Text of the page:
We had been working on our meals while speaking. The waiter unobtrusively whisked away our empty plates, and returned with the dessert menu. I like a waiter that doesn’t hover, yet knows just when to remove finished plates. I don’t want to have a waiter interrupting me in the middle of a meal to ask, “How are we doing?” Makes me feel like coming back with, “That depends on how your are doing.” I certainly don’t ever want to eat at one of those places that start with the waiter crouching by my side and informing me that he’s Bruce and he’s going to be our server for tonight. The excellent Mickey’s waiter, whose name I did not know, waited silently until we had both seen the list, and I requested Cherries Jubilee for me and Banana Flambeau for Aunt Sophie.

“But why,” Aunt Sophie persisted, “do so many players seem to get so much joy out of complaining about how much they lose? They seem proud of it, and each tries to outdo the other.”

Bad luck

“Well,” I responded, “they can’t brag about winning. Players don’t want to blame losing on bad play, so they blame it on bad luck. I guess it’s like Mike Caro wrote about. They categorize their bad luck by how many hands they lose, and then it becomes a contest. Usually they’re lying, too. Caro wrote about the player in a draw poker game who claims to have missed the last 29 flush draws in a row. Never mind that the chance of that being the truth is only slightly better than 1 in 1000. The fellow is almost rooting against himself the next time he draws to a flush, because he wants to say he missed 30 times in a row. That may explain why Crying Jake keeps pointing out how he pairs, according to him, ‘every time’ he draws. And if he draws and makes a monster, don’t bother pointing out to him what he said. He will just dismiss it as an aberration. As for Christmas Alf, when he accuses you of being lucky in the same breath as bemoaning his own poor luck, don’t deny it. He’ll say something like, ‘I’m not lucky like you.’ Just say something like, ‘Isn’t it amazing? I can’t explain it. I’ve always been lucky.’ The more convinced he is that he’s a loser, the more he will play in ways to increase his losses; the more convinced he is that you are a winner, the more he will play in ways to increase your winnings. He’ll still play those two-card draws from early position, just because he has the joker, and he’ll complain when you raise. ‘Not you again,’ he’ll cry, but he’ll still call the raise. And he’ll still pass those eights, nines, tens, and even jacks after the draw and call if you bet, and when you show him the nuts, he’ll say, ‘I knew she made that hand.’ Just resist the urge to tell him, ‘So how come if you knew did you call?’”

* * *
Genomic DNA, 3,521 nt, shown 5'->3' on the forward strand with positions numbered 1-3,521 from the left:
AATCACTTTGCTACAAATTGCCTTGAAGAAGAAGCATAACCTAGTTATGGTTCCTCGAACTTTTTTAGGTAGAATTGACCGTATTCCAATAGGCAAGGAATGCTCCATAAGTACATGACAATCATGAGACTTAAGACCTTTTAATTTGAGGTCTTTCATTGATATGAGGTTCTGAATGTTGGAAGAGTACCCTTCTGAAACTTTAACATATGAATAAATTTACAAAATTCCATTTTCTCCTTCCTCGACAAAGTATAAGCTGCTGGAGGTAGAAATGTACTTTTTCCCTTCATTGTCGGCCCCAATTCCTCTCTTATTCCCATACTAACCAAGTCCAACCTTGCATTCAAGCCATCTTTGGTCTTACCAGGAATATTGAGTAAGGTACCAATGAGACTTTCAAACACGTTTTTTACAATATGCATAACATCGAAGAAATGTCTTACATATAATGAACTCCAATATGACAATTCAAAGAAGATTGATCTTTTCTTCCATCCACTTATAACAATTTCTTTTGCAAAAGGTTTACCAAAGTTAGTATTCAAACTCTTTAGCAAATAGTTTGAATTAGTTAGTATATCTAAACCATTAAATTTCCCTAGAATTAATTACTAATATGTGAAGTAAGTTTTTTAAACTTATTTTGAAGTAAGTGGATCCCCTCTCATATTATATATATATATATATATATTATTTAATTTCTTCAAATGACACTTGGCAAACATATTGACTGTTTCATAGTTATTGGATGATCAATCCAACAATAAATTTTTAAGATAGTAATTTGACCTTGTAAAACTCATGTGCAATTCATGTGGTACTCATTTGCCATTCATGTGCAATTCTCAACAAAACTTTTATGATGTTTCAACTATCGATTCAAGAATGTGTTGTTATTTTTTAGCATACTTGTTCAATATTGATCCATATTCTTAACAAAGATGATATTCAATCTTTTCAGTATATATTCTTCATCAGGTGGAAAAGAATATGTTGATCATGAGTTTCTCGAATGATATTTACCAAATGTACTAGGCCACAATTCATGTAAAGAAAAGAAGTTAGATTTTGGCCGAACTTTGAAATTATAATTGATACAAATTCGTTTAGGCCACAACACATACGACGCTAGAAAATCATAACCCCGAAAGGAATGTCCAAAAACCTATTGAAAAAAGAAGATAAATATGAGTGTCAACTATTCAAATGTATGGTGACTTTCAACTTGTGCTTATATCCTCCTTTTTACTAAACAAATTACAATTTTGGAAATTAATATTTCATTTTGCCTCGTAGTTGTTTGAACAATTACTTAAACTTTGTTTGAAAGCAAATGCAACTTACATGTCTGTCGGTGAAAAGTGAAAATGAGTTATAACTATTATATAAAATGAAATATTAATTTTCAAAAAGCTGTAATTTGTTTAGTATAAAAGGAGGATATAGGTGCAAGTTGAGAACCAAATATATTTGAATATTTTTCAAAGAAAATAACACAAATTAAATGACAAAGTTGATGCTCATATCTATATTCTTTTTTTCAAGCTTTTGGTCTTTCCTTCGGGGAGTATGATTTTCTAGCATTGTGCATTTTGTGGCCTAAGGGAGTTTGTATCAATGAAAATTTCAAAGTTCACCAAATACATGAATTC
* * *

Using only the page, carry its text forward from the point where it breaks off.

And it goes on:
Dessert came and went. We sat sated, sipping postprandial coffee. Life was good.

Note: There is no Aunt Sophie 088 in this series.
See Wiesenberg (s088): No entry (explanation)

Next: 089 Aunt Sophie learns about tells